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Diplomats move on two fronts on Syria weapons

By Edith M. Lederer
Associated Press

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UNITED NATIONS: Key international players were moving on two diplomatic fronts Wednesday to try to put Syria’s chemical weapons under international control, and a fresh effort appeared to be underway to get the government and opposition to peace talks.

The five veto-wielding members of the Security Council, who have been deeply divided over Syria, met late Wednesday to discuss what to include in a new resolution requiring that Syria’s chemical weapons stockpile be secured and dismantled. They later left Russia’s U.N. mission without commenting.

At the same time, Secretary of State John Kerry and Russian Foreign Minister Sergey Lavrov were heading to Geneva with teams of experts for broader-ranging talks today about the nuts and bolts of putting Syria’s chemical weapons under international control and destroying them, diplomats said.

The U.N.-Arab League envoy for Syria, Lakhdar Brahimi, was also heading to Geneva to be available to meet Kerry and Lavrov, whose efforts to start peace talks to end the 2½-year Syrian conflict have been stymied by a government offensive and a deadly suspected poison gas attack on Aug. 21.

The diplomatic flurry follows the threat of U.S. strikes against President Bashar Assad’s regime and a surprise offer from Kerry that Syria could avert U.S. military action by turning over “every single bit of his chemical weapons” to international control within a week. Russia, Syria’s most important ally, and Assad’s government quickly agreed on the broad proposal, but details still need to be worked out.

A senior U.N. diplomat, speaking on condition of anonymity because contacts have been private, said today’s meeting between Kerry and Lavrov will be an exploratory session to gauge whether they can embark on “the herculean task” of dismantling Syria’s chemical weapons while the country is at war.

Major diplomatic effort

While serious differences have already emerged — especially on whether a U.N. resolution should be militarily enforceable as the United States and its Western allies are demanding — the diplomatic moves represent the first major effort in more than a year to try to get supporters of the Syrian government and opposition on the same page.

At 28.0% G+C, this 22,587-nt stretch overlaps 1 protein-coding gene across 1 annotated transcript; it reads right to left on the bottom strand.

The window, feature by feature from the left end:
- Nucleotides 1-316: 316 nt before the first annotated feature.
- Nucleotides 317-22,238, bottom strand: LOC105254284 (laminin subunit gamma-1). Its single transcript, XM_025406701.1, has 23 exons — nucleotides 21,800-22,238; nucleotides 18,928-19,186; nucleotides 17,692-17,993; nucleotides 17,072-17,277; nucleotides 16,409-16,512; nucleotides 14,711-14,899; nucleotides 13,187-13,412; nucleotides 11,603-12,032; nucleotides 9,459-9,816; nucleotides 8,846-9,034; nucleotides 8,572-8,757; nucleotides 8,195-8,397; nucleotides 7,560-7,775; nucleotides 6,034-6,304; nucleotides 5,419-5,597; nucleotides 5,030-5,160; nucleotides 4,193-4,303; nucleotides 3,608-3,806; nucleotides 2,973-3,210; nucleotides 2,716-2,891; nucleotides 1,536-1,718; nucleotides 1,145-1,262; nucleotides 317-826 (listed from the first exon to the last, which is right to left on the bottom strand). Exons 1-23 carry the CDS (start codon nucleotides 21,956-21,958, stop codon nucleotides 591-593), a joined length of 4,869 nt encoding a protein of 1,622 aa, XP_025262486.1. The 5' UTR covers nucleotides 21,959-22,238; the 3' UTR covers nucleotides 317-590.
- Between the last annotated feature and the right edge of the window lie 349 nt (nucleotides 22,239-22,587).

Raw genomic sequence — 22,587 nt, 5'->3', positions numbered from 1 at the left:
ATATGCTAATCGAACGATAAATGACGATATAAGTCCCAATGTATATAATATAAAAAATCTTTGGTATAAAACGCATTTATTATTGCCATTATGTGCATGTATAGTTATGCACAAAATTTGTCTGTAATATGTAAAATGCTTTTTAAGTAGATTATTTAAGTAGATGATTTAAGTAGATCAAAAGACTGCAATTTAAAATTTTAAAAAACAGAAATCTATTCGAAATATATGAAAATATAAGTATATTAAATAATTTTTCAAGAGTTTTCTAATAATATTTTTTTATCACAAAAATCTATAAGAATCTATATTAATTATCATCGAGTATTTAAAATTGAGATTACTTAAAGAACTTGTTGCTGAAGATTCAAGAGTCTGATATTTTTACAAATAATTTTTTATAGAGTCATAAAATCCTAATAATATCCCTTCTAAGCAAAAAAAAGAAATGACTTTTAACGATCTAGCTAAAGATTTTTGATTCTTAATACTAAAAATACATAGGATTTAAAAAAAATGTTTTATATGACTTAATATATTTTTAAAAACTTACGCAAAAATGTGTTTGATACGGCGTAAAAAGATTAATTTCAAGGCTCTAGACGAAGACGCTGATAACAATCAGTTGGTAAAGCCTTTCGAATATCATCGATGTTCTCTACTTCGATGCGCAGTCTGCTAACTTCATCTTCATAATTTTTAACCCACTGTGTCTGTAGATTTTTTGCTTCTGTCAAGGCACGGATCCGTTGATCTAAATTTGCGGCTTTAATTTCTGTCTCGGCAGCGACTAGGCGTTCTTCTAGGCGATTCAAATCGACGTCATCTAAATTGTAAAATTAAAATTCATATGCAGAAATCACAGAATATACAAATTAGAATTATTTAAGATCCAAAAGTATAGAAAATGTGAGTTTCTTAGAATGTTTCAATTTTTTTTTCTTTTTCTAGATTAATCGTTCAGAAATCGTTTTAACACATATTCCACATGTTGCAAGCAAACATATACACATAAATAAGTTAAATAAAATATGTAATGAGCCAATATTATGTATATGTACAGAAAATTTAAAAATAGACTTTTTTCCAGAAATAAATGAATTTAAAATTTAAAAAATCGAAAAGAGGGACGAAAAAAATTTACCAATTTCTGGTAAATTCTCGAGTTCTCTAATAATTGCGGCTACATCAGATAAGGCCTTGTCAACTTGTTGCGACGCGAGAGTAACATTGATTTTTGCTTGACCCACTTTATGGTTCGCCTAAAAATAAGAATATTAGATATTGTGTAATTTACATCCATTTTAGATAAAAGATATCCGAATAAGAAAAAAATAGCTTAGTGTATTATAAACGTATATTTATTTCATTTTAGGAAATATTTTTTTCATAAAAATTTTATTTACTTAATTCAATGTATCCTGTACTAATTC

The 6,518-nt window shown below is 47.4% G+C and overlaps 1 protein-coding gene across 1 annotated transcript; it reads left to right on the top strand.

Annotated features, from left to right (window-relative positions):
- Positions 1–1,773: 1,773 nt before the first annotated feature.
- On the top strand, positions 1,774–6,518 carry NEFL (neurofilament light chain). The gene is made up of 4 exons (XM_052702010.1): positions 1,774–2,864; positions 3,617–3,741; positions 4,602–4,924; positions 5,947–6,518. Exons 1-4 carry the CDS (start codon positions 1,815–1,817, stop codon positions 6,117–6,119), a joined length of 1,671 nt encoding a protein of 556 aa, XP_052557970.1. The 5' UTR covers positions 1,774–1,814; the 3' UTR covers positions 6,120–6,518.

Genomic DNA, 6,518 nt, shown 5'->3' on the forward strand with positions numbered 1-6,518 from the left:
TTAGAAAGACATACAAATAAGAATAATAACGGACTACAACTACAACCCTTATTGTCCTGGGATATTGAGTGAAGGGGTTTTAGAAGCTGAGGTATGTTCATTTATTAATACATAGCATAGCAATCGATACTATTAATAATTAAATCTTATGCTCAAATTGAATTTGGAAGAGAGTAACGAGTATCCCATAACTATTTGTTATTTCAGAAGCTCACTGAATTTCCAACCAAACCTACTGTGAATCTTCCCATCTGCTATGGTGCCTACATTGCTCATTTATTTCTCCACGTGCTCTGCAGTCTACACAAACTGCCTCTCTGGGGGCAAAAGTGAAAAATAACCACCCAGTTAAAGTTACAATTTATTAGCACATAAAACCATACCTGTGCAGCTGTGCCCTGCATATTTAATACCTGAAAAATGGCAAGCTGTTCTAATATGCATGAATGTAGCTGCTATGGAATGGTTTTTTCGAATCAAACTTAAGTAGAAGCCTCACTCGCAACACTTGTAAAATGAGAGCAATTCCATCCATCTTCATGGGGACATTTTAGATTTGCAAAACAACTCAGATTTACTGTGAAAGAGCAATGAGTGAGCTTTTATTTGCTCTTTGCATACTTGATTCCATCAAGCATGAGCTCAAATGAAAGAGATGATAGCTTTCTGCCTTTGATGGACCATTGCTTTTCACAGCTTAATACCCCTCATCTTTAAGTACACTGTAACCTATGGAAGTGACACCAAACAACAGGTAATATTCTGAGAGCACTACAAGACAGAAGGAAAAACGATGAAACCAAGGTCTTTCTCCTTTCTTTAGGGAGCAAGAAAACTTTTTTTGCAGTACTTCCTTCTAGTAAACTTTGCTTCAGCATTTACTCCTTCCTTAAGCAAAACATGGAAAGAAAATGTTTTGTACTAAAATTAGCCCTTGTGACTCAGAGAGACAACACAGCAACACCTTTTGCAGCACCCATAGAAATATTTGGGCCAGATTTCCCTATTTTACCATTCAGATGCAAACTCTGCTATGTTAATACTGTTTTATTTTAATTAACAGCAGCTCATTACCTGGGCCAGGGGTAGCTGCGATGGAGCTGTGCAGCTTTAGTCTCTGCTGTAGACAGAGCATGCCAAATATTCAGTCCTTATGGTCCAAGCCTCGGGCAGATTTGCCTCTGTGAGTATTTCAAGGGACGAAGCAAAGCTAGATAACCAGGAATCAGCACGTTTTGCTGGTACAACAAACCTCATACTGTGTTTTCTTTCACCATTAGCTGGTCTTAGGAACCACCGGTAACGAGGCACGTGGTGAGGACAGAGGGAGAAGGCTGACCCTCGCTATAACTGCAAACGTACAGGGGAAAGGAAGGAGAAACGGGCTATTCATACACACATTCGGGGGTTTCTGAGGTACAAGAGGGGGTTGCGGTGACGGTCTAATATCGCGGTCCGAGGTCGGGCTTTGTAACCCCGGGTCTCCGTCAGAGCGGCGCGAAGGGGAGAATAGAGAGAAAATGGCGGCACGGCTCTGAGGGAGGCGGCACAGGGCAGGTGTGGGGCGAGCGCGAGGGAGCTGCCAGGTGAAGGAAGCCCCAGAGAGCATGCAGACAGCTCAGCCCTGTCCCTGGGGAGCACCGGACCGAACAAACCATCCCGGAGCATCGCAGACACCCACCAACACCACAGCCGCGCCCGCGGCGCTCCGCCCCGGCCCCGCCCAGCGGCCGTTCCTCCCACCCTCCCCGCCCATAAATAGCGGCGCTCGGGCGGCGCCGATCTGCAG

Russia and China have vetoed three Western-backed resolutions aimed at pressuring Assad to end the conflict, which has left the U.N.’s most powerful body paralyzed as the war escalates and the death toll surpasses 100,000. U.N. Secretary-General Ban Ki-moon earlier this week called the council’s paralysis embarrassing.

“What the secretary-general has been pressing for is the Security Council to come to a united decision,” U.N. associate spokesman Farhan Haq said Wednesday. “It’s crucially important at this late stage of the war that they come together and take some action that can prevent both the problems regarding the use of chemical weapons and the wider problem of solving this conflict.”

Rebels feel abandoned

In Syria, meanwhile, opposition forces expressed dismay at Obama’s decision to seek a diplomatic path.

Many rebels who had held out hopes that U.S.-led strikes on President Bashar Assad’s government would help tip the scales as the two sides faced a deadly stalemate said America has indirectly given the embattled leader a second wind as a statesman negotiating with world powers.

“We’re on our own,” Mohammad Joud, an opposition fighter in the war-shattered northern city of Aleppo, said via Skype. “I always knew that, but thanks to Obama’s shameful conduct, others are waking up to this reality as well.”

Rebels who have been fighting for 2½ years to topple Assad say the United States has repeatedly reneged on promises to assist their rebellion, offering only rhetoric. In June, Obama announced he would provide lethal aid to the rebels, but so far none of that assistance has gotten to the opposition and the Syrian leader’s forces have gained the advantage.


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